['The most perfect ode in the English language': Charles Wolfe, Irish poet.] Photographic facsimile of Autograph Letter Signed to John Taylor, containing the text of his celebrated poem ‘The Burial of Sir John Moore at Corunna’.

Charles Wolfe (1791-1823), Irish poet, of the family of General James Wolfe and Wolfe Tone, author of the celebrated poem ‘The Burial of Sir John Moore at Corunna’
Publication details: 
With facsimile of postmark dated 6 September 1816. No place (but from Ireland).
SKU: 24201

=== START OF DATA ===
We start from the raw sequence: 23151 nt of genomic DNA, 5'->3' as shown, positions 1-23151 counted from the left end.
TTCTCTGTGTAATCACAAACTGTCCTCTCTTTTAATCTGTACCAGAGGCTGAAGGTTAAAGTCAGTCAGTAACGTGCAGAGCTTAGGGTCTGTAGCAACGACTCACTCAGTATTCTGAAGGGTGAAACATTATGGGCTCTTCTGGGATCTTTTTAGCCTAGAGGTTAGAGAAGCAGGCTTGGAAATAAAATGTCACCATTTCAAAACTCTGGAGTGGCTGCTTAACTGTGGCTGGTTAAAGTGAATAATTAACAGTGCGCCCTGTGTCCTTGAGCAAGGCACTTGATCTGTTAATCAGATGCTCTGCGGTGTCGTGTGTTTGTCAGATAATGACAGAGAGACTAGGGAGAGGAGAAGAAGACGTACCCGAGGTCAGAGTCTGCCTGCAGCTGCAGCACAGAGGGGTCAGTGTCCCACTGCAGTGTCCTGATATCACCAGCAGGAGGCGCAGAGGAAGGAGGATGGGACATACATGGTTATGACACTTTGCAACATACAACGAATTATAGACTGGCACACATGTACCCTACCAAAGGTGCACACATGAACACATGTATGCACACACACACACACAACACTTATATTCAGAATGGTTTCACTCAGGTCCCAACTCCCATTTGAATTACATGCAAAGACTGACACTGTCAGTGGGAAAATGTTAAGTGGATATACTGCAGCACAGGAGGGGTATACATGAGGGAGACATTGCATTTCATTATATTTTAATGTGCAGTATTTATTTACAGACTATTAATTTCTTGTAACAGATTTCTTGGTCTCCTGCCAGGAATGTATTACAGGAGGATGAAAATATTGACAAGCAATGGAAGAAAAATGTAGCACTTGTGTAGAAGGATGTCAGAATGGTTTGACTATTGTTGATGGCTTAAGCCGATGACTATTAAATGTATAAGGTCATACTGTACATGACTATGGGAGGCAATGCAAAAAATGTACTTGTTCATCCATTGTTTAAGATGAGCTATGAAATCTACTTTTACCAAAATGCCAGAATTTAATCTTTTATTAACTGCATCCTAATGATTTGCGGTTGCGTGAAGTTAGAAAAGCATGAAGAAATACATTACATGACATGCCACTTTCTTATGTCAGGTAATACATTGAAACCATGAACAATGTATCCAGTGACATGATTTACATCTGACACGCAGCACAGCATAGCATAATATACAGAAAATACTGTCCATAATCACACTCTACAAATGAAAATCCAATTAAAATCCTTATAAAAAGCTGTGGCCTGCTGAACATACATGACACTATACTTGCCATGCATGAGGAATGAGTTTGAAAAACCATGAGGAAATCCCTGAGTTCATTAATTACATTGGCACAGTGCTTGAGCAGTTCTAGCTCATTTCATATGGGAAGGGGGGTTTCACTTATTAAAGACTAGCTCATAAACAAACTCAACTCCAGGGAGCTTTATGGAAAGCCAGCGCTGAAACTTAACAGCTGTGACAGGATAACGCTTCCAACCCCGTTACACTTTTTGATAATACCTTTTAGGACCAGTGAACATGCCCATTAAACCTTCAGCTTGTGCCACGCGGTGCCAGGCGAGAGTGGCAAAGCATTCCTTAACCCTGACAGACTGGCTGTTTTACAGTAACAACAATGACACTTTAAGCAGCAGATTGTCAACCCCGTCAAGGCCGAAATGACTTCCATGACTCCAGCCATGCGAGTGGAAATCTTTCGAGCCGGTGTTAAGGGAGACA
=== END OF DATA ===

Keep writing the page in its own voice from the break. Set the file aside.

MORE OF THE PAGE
The present item gives the text of the poem described by Byron as 'the most perfect ode in the English language' before its first publication in the Newry Telegraph in April 1817. See Wolfe’s entry in the Oxford DNB. The source of the present item is unclear. It is a photographic facsimile, many decades old, on both sides of a 4to leaf. In fair condition, slightly creased on browned paper, with negligible loss to margin at head. With five creases from folding. Addressed to ‘John Taylor Esqe / at the Revd Mr. Armstrong’s / Clonoully / Cashel’. A good photographic facsimile of an autograph letter, with nothing in Wolfe’s actual hand. The photograph indicates some damage to the original letter from the opening of the seal, resulting in loss of a few words. The letter begins, without salutation: ‘I have completed the Burial of Sir John Moore, & will here inflict it upon you; you have no one but yourself to blame, for praising the two stanzas that I told you so much -’. Wolfe now gives a fair copy of his celebrated poem, numbering the eight stanzas. Apart from accidentals the only variations from the version published a few months later are ‘lanthorn’ for ‘lantern’ and ‘struck the note’ for ‘struck the hour’. The first seven stanzas fill up the first side of the letter after the opening paragraph, with the eighth on the reverse, which carries the address and postmark, and the following: ‘Pray write soon - you may direct as usaly to Colley, & it will follow me to the Country. Give my love to Armstrong, & Believe me / My Dear John / Ever Yours / Charles Wolfe / I again say Remember [Constantine?] Elizabeth is to be drawn among them [?] - You will pardon me for being particular about any message from that quarter.’